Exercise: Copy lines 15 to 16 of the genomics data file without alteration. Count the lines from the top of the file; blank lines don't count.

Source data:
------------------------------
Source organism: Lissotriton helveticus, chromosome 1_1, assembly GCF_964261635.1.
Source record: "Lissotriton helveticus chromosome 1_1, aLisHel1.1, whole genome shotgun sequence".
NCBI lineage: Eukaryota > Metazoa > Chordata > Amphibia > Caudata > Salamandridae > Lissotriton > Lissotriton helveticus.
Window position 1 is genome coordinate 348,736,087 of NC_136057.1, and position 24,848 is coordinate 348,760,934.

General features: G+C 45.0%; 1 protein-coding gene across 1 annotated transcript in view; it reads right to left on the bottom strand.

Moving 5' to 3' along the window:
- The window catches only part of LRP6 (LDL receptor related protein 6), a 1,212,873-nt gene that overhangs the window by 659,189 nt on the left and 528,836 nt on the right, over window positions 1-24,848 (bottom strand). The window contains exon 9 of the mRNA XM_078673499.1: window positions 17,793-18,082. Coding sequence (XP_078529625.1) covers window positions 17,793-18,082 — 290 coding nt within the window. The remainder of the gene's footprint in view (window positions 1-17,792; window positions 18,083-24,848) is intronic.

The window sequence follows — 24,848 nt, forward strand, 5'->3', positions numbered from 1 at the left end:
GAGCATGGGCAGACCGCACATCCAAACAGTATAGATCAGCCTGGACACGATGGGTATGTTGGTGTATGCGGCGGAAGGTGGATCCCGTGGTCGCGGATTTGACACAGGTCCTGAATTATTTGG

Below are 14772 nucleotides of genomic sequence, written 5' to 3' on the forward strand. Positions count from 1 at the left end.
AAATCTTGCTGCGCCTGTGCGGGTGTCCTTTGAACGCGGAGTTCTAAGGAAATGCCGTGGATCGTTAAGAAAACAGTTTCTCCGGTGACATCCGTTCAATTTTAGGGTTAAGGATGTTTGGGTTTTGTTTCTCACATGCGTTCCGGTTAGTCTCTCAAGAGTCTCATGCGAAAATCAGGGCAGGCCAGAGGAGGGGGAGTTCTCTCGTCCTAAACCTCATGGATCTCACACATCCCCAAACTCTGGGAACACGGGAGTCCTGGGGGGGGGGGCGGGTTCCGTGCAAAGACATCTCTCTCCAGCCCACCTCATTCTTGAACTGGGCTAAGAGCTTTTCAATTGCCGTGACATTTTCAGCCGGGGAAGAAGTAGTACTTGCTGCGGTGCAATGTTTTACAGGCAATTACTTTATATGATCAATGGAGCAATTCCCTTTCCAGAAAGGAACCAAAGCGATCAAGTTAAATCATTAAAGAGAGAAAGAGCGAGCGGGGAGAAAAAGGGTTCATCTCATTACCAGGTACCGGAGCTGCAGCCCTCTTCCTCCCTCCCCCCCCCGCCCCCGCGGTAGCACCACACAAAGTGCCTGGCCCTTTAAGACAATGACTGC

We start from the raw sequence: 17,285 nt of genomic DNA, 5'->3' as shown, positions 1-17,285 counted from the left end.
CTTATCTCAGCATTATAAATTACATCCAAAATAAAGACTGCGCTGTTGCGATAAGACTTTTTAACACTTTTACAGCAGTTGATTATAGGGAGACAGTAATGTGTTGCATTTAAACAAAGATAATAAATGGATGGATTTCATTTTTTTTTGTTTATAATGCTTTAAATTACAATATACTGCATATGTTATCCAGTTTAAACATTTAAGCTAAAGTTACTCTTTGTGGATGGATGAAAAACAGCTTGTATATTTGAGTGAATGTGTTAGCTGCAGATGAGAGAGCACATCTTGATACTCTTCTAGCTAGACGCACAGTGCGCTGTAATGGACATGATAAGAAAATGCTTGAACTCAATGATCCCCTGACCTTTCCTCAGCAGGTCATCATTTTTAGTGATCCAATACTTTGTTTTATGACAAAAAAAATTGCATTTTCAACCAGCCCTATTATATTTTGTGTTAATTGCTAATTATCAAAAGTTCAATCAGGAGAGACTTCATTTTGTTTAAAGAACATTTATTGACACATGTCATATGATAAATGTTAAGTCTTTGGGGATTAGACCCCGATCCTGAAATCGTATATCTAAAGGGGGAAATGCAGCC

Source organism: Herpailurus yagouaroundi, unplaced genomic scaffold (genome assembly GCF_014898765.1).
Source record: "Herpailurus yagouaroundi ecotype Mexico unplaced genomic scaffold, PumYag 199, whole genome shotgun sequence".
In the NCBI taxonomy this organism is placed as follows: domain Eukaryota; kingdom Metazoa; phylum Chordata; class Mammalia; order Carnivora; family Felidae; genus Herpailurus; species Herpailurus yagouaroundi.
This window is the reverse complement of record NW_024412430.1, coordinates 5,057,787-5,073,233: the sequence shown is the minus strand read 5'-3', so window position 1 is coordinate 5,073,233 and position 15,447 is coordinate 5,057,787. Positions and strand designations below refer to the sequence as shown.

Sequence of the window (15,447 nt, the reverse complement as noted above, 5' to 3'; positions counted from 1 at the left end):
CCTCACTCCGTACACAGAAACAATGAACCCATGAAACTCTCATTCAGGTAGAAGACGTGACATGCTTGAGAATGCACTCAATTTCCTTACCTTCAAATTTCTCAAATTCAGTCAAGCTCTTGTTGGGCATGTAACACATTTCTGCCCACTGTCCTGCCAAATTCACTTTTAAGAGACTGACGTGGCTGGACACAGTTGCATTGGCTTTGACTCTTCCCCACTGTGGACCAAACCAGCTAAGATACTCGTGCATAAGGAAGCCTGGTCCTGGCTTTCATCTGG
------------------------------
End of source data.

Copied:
Source record: "Herpailurus yagouaroundi ecotype Mexico unplaced genomic scaffold, PumYag 199, whole genome shotgun sequence".
In the NCBI taxonomy this organism is placed as follows: domain Eukaryota; kingdom Metazoa; phylum Chordata; class Mammalia; order Carnivora; family Felidae; genus Herpailurus; species Herpailurus yagouaroundi.